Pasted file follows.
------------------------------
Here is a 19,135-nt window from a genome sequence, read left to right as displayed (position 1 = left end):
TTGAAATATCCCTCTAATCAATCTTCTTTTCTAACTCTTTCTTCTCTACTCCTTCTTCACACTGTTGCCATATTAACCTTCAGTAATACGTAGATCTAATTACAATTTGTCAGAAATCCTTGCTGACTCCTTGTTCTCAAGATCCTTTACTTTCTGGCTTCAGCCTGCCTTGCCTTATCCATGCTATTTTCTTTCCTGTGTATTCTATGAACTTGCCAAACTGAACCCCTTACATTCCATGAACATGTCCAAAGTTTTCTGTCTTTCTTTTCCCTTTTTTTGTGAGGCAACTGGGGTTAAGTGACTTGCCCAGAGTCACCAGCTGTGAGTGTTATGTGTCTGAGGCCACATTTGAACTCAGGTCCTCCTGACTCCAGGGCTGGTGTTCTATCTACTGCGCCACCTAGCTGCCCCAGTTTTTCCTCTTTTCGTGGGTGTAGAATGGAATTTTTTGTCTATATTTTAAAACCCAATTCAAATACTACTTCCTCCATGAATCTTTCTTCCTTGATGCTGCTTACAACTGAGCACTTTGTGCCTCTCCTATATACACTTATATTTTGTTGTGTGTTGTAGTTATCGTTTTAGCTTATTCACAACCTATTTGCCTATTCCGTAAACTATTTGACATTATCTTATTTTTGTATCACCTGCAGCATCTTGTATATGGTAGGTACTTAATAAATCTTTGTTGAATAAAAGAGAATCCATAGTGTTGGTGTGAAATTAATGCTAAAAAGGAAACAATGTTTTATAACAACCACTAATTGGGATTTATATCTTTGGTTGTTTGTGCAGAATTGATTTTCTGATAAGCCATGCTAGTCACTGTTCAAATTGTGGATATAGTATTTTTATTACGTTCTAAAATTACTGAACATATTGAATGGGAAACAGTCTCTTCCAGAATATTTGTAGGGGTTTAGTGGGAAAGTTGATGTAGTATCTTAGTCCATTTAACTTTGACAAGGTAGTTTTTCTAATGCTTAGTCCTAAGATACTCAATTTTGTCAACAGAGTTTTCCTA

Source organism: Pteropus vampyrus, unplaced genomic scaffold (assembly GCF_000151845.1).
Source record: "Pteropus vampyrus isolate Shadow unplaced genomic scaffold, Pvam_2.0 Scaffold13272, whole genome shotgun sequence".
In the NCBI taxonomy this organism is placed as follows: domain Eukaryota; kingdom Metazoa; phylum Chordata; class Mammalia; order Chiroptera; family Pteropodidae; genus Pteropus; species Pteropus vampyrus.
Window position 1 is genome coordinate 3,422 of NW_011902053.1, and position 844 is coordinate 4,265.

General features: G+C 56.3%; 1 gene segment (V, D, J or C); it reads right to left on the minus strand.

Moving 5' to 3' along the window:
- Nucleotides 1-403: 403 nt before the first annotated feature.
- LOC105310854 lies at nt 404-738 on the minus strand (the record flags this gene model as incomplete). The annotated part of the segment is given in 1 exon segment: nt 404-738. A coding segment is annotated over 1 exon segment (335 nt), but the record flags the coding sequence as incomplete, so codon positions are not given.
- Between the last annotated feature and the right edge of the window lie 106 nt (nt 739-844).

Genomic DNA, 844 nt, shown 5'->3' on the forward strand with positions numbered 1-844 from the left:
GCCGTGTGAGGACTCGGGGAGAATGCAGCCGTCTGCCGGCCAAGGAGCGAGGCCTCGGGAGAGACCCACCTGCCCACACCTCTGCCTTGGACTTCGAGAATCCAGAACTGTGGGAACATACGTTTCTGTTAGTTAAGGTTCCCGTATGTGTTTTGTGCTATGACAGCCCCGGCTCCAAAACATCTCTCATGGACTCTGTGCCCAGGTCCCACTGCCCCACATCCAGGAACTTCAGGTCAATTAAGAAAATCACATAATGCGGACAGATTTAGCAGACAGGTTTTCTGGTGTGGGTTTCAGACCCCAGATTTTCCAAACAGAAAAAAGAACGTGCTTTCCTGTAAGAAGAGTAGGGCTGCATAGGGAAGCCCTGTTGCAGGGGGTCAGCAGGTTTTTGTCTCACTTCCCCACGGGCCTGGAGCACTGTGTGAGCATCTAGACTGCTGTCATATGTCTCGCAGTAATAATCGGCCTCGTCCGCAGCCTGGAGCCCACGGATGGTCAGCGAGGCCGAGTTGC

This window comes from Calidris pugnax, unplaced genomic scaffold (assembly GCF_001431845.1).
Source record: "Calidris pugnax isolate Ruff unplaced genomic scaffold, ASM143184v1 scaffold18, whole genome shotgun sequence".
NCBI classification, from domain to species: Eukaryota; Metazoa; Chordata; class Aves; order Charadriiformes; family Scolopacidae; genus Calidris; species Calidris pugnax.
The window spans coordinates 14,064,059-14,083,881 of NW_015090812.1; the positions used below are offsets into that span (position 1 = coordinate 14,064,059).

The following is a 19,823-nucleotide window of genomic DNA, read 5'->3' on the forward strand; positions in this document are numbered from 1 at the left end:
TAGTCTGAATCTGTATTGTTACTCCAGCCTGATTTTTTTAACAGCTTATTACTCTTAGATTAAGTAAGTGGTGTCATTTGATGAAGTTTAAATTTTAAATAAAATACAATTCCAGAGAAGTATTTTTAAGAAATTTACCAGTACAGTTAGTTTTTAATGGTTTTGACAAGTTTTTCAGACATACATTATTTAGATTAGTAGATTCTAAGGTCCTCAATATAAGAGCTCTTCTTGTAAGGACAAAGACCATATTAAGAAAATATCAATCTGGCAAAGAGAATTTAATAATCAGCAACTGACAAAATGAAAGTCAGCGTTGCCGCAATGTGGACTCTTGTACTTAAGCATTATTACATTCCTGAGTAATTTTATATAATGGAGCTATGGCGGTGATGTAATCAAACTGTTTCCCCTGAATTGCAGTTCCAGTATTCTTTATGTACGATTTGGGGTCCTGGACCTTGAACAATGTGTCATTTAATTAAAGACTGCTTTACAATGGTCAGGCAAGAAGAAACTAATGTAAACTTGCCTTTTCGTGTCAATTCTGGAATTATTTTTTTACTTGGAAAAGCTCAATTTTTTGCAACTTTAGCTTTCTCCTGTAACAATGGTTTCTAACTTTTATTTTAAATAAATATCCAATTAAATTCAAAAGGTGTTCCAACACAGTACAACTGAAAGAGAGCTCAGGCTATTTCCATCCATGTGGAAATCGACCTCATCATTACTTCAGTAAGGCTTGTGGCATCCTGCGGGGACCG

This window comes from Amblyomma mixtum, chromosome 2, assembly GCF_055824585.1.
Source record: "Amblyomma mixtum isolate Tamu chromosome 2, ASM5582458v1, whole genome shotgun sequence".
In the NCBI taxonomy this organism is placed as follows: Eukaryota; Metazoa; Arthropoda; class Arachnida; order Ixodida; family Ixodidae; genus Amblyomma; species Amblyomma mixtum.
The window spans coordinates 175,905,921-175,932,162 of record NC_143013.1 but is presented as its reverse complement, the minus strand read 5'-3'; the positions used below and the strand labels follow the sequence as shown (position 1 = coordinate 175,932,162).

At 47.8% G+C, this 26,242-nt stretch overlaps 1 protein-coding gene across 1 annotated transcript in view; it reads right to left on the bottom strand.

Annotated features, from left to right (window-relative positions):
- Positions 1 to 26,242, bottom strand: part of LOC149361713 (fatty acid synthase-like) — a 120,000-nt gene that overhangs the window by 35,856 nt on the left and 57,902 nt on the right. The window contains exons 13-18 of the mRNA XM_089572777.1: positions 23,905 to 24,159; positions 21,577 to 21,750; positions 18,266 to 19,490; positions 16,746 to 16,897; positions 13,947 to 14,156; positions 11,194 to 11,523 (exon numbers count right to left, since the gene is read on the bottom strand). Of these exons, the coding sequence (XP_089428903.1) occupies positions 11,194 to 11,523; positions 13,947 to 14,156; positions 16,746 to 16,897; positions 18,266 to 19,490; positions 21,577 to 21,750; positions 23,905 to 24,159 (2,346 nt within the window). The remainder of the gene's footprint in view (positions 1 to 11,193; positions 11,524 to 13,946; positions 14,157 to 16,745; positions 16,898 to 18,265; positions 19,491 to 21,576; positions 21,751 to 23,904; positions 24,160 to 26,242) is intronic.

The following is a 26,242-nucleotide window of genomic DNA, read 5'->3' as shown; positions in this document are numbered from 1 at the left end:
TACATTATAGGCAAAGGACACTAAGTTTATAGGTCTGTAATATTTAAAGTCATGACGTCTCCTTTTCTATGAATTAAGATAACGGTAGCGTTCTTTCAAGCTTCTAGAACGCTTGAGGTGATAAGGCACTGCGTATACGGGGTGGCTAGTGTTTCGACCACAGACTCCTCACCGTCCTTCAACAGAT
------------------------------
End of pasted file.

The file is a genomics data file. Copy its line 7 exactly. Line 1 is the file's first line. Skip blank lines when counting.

General features: G+C 56.3%; 1 gene segment (V, D, J or C); it reads right to left on the minus strand.